Monday, October 31, 2005

Nuclear option is at least 20 years away

Utilities, Utility news, Times Online

By Angela Jameson, Industrial Correspondent

BRITAIN will not benefit from a new fleet of nuclear power stations until 2025 at the earliest, even if the decision to begin building plants is taken next year.
Experts agree that each new power station will take at least ten years to build. Therefore to construct ten, even at a rate of one per year, would require a 20-year building programme.

In the meantime, household fuel bills and industry’s energy costs are likely to continue to rise steeply unless the Government acts to speed up the planning process.

Tony Blair has said that the Government will make a final decision on the nuclear issue next year and ministers appear to be softening their stance on the need for nuclear.

Companies that want to get involved in the expected multibillion-pound business are suggesting that the Government should follow America’s lead and introduce legislation to prevent new power stations being delayed during planning. The United States has changed its planning process to speed up construction of nuclear power stations and expects to cut the time from 15 years to seven.

People in the nuclear industry have told ministers that they should consider following next year’s energy White Paper with a Bill to shorten the inquiry process.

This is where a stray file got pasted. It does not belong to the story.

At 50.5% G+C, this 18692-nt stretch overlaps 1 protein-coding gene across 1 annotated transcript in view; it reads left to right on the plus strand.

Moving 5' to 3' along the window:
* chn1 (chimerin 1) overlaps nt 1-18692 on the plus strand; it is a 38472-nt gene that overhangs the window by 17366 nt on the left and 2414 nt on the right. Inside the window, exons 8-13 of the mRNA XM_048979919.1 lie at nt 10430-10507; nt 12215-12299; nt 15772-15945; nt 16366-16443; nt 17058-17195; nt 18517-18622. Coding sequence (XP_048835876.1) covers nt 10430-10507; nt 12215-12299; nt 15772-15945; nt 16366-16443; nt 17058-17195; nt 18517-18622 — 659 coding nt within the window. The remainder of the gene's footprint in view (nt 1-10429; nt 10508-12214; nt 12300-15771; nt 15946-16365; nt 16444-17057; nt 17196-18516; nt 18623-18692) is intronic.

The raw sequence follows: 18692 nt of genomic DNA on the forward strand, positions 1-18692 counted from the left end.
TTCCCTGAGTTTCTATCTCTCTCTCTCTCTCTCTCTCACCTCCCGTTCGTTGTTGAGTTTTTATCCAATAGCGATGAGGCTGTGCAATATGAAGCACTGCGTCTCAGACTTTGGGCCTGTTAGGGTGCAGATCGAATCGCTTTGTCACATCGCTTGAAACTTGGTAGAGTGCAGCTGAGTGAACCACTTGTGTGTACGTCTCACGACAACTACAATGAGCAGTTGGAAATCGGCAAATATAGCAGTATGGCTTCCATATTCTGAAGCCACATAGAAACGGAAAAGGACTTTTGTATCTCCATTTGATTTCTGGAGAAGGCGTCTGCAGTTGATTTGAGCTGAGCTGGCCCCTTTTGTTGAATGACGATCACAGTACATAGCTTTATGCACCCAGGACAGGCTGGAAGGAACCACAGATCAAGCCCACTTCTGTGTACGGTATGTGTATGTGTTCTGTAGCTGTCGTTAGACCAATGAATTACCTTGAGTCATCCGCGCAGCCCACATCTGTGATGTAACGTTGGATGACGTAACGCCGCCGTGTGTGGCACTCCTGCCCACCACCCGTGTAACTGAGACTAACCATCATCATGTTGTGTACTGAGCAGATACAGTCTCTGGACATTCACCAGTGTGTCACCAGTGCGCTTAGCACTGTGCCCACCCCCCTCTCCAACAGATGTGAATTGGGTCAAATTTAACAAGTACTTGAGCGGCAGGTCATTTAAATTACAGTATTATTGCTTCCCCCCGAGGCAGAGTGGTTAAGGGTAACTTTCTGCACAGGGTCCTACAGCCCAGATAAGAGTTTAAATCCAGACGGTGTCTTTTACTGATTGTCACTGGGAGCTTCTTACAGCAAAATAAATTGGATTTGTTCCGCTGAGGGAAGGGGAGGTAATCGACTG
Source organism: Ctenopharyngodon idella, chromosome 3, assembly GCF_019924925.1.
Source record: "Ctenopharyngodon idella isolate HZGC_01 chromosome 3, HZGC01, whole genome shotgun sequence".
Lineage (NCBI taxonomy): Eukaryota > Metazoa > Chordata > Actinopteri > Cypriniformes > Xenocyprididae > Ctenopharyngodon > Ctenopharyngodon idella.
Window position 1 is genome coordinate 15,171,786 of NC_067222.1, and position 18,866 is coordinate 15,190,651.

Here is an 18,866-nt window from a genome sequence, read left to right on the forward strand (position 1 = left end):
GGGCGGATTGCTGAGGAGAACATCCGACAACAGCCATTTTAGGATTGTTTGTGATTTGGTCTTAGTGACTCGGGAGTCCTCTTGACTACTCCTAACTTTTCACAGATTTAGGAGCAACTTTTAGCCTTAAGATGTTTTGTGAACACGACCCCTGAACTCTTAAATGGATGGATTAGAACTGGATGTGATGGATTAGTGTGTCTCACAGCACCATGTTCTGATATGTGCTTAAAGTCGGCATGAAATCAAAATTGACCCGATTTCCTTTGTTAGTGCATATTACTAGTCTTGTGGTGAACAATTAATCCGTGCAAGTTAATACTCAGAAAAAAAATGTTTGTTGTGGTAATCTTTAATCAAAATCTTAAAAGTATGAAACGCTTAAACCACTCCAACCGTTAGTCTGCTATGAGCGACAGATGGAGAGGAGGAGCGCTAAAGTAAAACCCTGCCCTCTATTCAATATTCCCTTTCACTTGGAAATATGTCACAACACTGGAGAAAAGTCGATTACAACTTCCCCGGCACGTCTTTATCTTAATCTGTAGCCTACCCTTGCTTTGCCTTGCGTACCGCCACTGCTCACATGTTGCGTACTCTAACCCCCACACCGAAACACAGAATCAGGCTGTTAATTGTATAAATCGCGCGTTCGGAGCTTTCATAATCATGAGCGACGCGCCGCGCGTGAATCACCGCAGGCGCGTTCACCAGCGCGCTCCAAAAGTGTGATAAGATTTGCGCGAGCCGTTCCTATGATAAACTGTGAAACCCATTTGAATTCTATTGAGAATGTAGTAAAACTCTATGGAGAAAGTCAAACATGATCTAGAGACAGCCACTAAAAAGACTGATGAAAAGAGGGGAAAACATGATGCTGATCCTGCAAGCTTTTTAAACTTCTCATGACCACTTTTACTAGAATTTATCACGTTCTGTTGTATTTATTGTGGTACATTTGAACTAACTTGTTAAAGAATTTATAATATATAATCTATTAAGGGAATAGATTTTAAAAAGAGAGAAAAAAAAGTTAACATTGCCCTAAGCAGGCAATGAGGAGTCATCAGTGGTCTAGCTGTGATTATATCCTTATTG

“The real issue is not the actual build — you can build a station in five years — it is the planning and consent process that is likely to hold things up. The public inquiry process can be very costly and drawn out, as we know from Terminal Five, which took ten to twelve years,” an industry insider said.

Sir Peter Mason, chief executive of Amec, the engineering group, which wants to build new generators, said: “While due democratic process must, of course, be respected, and everyone is entitled to have a say, we need to achieve this without totally derailing the progress of important projects and imposing substantial and potentially unrecoverable sunk costs on private-sector investors.”

Ian Fells, a leading adviser for the Government on energy issues, will tell a conference organised by a United Nations research institute in Italy next month that Britain risks falling behing on nuclear power.

“If we do not decide soon to go down the nuclear route, we will be so far behind the new build queue that it will be 25 years before we begin to see any benefit,” Professor Fells will tell the conference.

Professor Fells is also concerned that Britain no longer has the skills to build new nuclear power stations, because its nuclear programme has been in abeyance for so long.

“Being at the back of the queue is an issue. France, the US, China are all moving forward. We are urging Government to get a move on,” Philip Dewhurst, chairman of the Nuclear Industry Association, said.


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